Is Tanzania’s fertility rate increase a welfare concern?

Dear InformAfrica reader, in your opinion, how many children should African parents really have? Comments are open below...

InformAfrica – Tanzania’s fertility rate increase is raising concern, with experts stating that the east African country’s population boom may in fact affect the overall welfare of the people – increasing poverty, InformAfrica have gathered.

Tanzania's total fertility rate welfare concern

Total Fertility rate is the average number of children that would be born per woman if all women lived to the end of their childbearing years and bore children according to a given fertility rate at each age. Total fertility rate is a huge indicator for the potential for population change in a country. (Source: WorldBank)

The total fertility rate on the graph above shows that over the span of 45 years the total fertility rate of Tanzania went down 1.4 children. By 2005, the number is still fairly high at 5.4 children per woman. According to WorldBank data, this number is still very much over the replacement rate. The replacement rate is two children per woman, and rates that are 2 children or higher mean the population will still be growing in size.

Sylvester Domasa on IPP Media reports that participants to a recent reproductive health seminar held in Tanzania have called for more efforts to address the country’s increasing population and its impact on economic development.

Prof Sam Maghimbi, University of Dar es Salaam (UDSM) Demographic Expert told participants that the increasing fertility rate in the country signified what he believes to be ‘development setbacks’ from family to national level.

Increased fertility rate slow efforts towards poverty reduction and the attainment of set Millennium Development Goals (MDGs), he argued.

“For the economy to grow, the standard of living among citizens needs also to improve. Statistics indicate improvements in economic growth, yet standards of living have been decreasing thanks to high population…” he pointed out.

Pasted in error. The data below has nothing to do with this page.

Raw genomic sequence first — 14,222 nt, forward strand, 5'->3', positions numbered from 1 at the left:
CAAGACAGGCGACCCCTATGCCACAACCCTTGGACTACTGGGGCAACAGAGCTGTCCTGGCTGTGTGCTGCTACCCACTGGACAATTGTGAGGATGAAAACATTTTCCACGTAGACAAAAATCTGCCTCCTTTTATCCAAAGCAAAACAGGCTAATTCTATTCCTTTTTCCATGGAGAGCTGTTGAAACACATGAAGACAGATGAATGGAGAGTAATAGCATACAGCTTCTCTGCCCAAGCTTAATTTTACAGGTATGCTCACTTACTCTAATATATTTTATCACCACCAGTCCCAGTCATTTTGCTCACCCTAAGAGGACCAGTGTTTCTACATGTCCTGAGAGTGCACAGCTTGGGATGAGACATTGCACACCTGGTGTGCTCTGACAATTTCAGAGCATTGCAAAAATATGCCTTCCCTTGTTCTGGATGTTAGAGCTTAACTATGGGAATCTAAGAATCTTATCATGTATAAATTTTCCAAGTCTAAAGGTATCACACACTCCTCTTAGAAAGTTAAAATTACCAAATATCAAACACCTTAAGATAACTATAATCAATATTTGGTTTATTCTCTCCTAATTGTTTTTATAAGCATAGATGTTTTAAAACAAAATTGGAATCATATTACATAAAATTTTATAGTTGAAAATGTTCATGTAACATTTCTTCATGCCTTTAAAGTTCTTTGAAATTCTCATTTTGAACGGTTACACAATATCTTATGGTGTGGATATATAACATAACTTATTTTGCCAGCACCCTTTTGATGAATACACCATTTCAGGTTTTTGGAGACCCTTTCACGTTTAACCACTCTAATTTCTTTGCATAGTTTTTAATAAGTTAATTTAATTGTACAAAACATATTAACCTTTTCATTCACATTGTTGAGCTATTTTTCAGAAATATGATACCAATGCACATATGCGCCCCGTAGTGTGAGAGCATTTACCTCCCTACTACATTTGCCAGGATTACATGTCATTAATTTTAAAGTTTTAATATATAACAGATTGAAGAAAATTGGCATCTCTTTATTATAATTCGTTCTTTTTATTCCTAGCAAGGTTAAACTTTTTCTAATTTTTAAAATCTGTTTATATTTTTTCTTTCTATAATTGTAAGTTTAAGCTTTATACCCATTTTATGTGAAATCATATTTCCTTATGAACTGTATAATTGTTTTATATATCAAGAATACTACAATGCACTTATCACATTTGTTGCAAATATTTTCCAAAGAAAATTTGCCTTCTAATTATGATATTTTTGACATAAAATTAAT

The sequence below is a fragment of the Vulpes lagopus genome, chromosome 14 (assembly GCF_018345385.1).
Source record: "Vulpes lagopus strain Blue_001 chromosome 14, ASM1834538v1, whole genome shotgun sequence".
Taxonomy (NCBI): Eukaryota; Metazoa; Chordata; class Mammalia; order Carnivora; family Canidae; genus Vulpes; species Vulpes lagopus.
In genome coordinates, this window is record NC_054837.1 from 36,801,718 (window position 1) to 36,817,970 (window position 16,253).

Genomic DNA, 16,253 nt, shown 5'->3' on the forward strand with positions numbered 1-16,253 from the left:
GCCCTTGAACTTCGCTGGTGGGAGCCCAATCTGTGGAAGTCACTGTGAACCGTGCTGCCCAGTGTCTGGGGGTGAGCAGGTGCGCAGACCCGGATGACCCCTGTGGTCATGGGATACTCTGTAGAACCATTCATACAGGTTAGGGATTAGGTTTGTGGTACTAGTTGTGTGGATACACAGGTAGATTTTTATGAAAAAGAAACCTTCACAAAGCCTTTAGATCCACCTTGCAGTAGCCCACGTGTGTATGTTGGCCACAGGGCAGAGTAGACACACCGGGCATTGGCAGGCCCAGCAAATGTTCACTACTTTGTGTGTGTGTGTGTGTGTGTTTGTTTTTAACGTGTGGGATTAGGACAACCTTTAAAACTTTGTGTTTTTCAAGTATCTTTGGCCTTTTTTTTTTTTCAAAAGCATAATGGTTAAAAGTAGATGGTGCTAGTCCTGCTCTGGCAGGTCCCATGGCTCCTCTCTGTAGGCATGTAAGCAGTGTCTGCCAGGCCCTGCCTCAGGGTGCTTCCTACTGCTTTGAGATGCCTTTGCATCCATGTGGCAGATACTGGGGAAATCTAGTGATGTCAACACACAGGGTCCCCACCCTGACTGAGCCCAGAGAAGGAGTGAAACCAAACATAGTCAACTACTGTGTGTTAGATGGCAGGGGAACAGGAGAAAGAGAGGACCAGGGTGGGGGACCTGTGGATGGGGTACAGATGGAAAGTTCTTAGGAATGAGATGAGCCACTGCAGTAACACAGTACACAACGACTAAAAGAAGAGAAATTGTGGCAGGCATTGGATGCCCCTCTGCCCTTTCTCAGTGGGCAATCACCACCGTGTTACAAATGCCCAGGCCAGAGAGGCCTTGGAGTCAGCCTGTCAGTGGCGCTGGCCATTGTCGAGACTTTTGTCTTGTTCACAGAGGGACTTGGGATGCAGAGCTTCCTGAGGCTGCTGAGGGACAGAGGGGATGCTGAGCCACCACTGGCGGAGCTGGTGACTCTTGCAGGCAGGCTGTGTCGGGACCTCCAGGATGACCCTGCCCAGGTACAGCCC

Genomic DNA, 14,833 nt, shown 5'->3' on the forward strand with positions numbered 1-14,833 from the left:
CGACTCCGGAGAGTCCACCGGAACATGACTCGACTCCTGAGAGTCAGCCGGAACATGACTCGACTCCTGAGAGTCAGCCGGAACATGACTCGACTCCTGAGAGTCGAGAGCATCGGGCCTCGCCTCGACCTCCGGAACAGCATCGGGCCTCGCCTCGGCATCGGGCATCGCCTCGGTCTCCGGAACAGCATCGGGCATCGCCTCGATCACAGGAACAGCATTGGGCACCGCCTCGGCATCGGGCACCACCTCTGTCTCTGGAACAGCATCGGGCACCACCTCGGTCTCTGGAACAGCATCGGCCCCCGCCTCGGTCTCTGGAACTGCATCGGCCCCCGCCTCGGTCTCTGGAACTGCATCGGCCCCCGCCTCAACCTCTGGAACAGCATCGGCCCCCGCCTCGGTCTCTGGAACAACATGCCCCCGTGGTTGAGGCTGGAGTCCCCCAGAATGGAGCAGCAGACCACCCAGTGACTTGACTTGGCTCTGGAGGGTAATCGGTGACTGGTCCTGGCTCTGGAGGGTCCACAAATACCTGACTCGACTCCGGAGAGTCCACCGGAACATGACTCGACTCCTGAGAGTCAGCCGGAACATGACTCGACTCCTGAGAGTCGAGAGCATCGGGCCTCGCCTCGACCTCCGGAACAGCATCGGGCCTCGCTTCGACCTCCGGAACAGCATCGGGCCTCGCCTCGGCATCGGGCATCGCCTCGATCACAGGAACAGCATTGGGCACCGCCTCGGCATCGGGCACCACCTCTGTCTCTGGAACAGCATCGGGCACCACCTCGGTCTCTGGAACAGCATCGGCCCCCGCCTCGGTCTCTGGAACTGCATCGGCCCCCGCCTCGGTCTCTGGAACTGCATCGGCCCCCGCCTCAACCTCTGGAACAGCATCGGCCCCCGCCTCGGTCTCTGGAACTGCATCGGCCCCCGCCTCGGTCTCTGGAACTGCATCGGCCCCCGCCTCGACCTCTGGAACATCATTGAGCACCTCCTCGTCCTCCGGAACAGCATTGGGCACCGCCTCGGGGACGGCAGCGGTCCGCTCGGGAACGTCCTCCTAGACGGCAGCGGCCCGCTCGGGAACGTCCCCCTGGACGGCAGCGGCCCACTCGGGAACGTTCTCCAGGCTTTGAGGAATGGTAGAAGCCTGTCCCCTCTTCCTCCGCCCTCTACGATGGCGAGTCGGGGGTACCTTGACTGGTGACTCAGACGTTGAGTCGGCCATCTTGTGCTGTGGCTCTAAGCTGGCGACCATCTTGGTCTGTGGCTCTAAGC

Currently, the country is experiencing 6.7 percent increase in fertility rate for rural women and 3.7 percent for urban women. However this means that every day the country loses a single mother due to child birth.

Prof Maghimbi said that only through promoting women as active agents for social change and not victims thereof, would the community lower its fertility rate.

Dr Cosmas Sokoni feels that the adoption of family planning techniques to curb population growth is undermined by male chauvinistic cultural tendencies that are very much alive in our modern communities. He painted an ugly portrait of reality listing what, in his expert opinion, the causes of the population explosion as illiteracy, use of force and misguided perceptions.

Total fertility rate represents the number of children that would be born to a woman if she were to live to the end of her childbearing years. This indicator shows the potential for population change in the country.

Tanzania's projected fertility rate stats

This graph shows the projected total fertility rate between the years 2005 and 2100. The rate starts fairly high at 5.4, in 2005. At each five year span the fertility rate continues to go down. In 2045, we see the fertility rate go under the replacement rate for the first time ever. It continues to stay under the replacement rate, at 1.8, until the year 2100. (Source: International Future Database).

Data from the index-mundi site that contains detailed country statistics, charts, and maps compiled from multiple sources, explain that, a rate of two children per woman is considered the replacement rate for a population, resulting in relative stability in terms of total numbers. Rates above two children indicate populations growing in size and whose median age is declining. Higher rates may also indicate difficulties for families, in some situations, to feed and educate their children and for women to enter the labour force.

Rates below two children indicate populations decreasing in size and growing older. Global fertility rates are in general decline and this trend is most pronounced in industrialised countries, especially Western Europe, where populations are projected to decline dramatically over the next 50 years.

In many cases, African parents would want to have lots of children in order to ensure that they would have help when it comes down to raising funds, labor and agriculture. Having several children does require more resources which can be sometimes difficult to provide if one is already poor.

Yes, Tanzania’s fertility rate is indeed a welfare concern in the society and could affect the growth of the economy. High fertility rates can drive people further into poverty. In most western countries, majority of the families are well planned and made up of four or five which includes the parents and 2-3 children; this ensures that the parents have the resources needed to raise their children to proper standards.

Dear InformAfrica reader, in your opinion, how many children should African parents really have?

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